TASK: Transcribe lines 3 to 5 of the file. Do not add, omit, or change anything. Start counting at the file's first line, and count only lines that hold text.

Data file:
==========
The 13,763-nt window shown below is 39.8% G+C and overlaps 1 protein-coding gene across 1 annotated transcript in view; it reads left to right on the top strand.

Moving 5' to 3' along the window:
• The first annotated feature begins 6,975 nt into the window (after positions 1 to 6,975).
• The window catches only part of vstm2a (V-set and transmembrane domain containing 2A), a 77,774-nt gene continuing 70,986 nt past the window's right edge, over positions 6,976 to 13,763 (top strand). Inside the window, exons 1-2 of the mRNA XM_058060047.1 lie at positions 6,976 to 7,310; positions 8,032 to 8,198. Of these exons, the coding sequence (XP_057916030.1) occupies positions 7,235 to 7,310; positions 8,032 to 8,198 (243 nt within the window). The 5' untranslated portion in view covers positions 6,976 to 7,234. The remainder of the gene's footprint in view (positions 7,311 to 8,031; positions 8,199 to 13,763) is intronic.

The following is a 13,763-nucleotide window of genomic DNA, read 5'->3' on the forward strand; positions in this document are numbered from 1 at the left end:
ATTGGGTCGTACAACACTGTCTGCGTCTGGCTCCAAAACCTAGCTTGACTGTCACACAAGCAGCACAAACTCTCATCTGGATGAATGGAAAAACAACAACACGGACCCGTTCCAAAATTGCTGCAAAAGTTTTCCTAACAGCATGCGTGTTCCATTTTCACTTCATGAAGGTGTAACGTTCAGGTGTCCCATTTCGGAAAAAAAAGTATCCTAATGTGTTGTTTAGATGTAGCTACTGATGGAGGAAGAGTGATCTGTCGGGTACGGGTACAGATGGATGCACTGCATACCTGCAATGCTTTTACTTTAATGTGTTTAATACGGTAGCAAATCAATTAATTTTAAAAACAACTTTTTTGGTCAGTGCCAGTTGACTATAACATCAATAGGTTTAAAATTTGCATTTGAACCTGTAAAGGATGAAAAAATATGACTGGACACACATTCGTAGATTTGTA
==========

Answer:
• The first annotated feature begins 6,975 nt into the window (after positions 1 to 6,975).
• The window catches only part of vstm2a (V-set and transmembrane domain containing 2A), a 77,774-nt gene continuing 70,986 nt past the window's right edge, over positions 6,976 to 13,763 (top strand). Inside the window, exons 1-2 of the mRNA XM_058060047.1 lie at positions 6,976 to 7,310; positions 8,032 to 8,198. Of these exons, the coding sequence (XP_057916030.1) occupies positions 7,235 to 7,310; positions 8,032 to 8,198 (243 nt within the window). The 5' untranslated portion in view covers positions 6,976 to 7,234. The remainder of the gene's footprint in view (positions 7,311 to 8,031; positions 8,199 to 13,763) is intronic.

The following is a 13,763-nucleotide window of genomic DNA, read 5'->3' on the forward strand; positions in this document are numbered from 1 at the left end: